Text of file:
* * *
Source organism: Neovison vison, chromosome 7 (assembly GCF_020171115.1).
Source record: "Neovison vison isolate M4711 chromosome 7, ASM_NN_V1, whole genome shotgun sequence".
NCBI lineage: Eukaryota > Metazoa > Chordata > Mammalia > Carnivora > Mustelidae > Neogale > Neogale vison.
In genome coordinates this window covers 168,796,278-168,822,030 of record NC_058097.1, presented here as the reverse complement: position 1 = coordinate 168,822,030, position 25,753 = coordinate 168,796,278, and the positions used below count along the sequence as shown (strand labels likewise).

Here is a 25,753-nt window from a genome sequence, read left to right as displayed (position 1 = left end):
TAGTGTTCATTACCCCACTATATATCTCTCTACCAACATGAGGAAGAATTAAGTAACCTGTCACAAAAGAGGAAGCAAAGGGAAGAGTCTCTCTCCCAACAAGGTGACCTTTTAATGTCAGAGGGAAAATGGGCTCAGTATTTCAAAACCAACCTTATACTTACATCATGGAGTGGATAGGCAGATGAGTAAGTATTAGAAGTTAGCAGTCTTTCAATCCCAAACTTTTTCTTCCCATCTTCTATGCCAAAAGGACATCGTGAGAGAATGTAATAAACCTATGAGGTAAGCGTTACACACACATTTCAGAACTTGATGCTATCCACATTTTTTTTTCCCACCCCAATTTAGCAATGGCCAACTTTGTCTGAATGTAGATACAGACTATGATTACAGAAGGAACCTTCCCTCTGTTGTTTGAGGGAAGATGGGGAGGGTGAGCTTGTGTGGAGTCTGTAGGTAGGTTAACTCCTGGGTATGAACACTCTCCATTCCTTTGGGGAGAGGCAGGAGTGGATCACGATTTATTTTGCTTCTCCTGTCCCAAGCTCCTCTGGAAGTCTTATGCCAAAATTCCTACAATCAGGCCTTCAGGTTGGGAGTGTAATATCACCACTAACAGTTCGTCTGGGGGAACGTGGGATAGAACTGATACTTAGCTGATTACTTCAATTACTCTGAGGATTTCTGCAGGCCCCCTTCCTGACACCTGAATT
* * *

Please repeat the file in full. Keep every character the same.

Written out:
Source organism: Neovison vison, chromosome 7 (assembly GCF_020171115.1).
Source record: "Neovison vison isolate M4711 chromosome 7, ASM_NN_V1, whole genome shotgun sequence".
NCBI lineage: Eukaryota > Metazoa > Chordata > Mammalia > Carnivora > Mustelidae > Neogale > Neogale vison.
In genome coordinates this window covers 168,796,278-168,822,030 of record NC_058097.1, presented here as the reverse complement: position 1 = coordinate 168,822,030, position 25,753 = coordinate 168,796,278, and the positions used below count along the sequence as shown (strand labels likewise).

Here is a 25,753-nt window from a genome sequence, read left to right as displayed (position 1 = left end):
TAGTGTTCATTACCCCACTATATATCTCTCTACCAACATGAGGAAGAATTAAGTAACCTGTCACAAAAGAGGAAGCAAAGGGAAGAGTCTCTCTCCCAACAAGGTGACCTTTTAATGTCAGAGGGAAAATGGGCTCAGTATTTCAAAACCAACCTTATACTTACATCATGGAGTGGATAGGCAGATGAGTAAGTATTAGAAGTTAGCAGTCTTTCAATCCCAAACTTTTTCTTCCCATCTTCTATGCCAAAAGGACATCGTGAGAGAATGTAATAAACCTATGAGGTAAGCGTTACACACACATTTCAGAACTTGATGCTATCCACATTTTTTTTTCCCACCCCAATTTAGCAATGGCCAACTTTGTCTGAATGTAGATACAGACTATGATTACAGAAGGAACCTTCCCTCTGTTGTTTGAGGGAAGATGGGGAGGGTGAGCTTGTGTGGAGTCTGTAGGTAGGTTAACTCCTGGGTATGAACACTCTCCATTCCTTTGGGGAGAGGCAGGAGTGGATCACGATTTATTTTGCTTCTCCTGTCCCAAGCTCCTCTGGAAGTCTTATGCCAAAATTCCTACAATCAGGCCTTCAGGTTGGGAGTGTAATATCACCACTAACAGTTCGTCTGGGGGAACGTGGGATAGAACTGATACTTAGCTGATTACTTCAATTACTCTGAGGATTTCTGCAGGCCCCCTTCCTGACACCTGAATT